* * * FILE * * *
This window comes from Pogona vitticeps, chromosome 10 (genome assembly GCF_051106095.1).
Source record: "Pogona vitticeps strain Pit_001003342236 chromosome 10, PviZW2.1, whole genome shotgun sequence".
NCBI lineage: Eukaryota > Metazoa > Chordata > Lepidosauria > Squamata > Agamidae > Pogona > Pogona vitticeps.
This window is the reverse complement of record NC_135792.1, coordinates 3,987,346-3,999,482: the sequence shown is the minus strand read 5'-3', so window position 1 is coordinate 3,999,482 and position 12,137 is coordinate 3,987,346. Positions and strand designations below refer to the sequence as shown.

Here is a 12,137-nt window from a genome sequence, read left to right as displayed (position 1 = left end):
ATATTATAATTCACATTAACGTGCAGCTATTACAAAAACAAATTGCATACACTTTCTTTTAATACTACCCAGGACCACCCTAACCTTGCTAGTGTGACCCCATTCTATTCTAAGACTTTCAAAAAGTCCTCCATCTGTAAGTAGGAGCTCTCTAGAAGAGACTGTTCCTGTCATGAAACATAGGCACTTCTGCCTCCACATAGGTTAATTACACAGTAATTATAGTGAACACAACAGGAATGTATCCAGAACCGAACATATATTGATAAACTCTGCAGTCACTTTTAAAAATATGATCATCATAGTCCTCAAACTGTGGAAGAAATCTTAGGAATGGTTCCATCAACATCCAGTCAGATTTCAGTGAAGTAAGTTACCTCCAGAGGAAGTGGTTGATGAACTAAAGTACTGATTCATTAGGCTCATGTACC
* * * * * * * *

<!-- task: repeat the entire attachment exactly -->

This window comes from Pogona vitticeps, chromosome 10 (genome assembly GCF_051106095.1).
Source record: "Pogona vitticeps strain Pit_001003342236 chromosome 10, PviZW2.1, whole genome shotgun sequence".
NCBI lineage: Eukaryota > Metazoa > Chordata > Lepidosauria > Squamata > Agamidae > Pogona > Pogona vitticeps.
This window is the reverse complement of record NC_135792.1, coordinates 3,987,346-3,999,482: the sequence shown is the minus strand read 5'-3', so window position 1 is coordinate 3,999,482 and position 12,137 is coordinate 3,987,346. Positions and strand designations below refer to the sequence as shown.

Here is a 12,137-nt window from a genome sequence, read left to right as displayed (position 1 = left end):
ATATTATAATTCACATTAACGTGCAGCTATTACAAAAACAAATTGCATACACTTTCTTTTAATACTACCCAGGACCACCCTAACCTTGCTAGTGTGACCCCATTCTATTCTAAGACTTTCAAAAAGTCCTCCATCTGTAAGTAGGAGCTCTCTAGAAGAGACTGTTCCTGTCATGAAACATAGGCACTTCTGCCTCCACATAGGTTAATTACACAGTAATTATAGTGAACACAACAGGAATGTATCCAGAACCGAACATATATTGATAAACTCTGCAGTCACTTTTAAAAATATGATCATCATAGTCCTCAAACTGTGGAAGAAATCTTAGGAATGGTTCCATCAACATCCAGTCAGATTTCAGTGAAGTAAGTTACCTCCAGAGGAAGTGGTTGATGAACTAAAGTACTGATTCATTAGGCTCATGTACC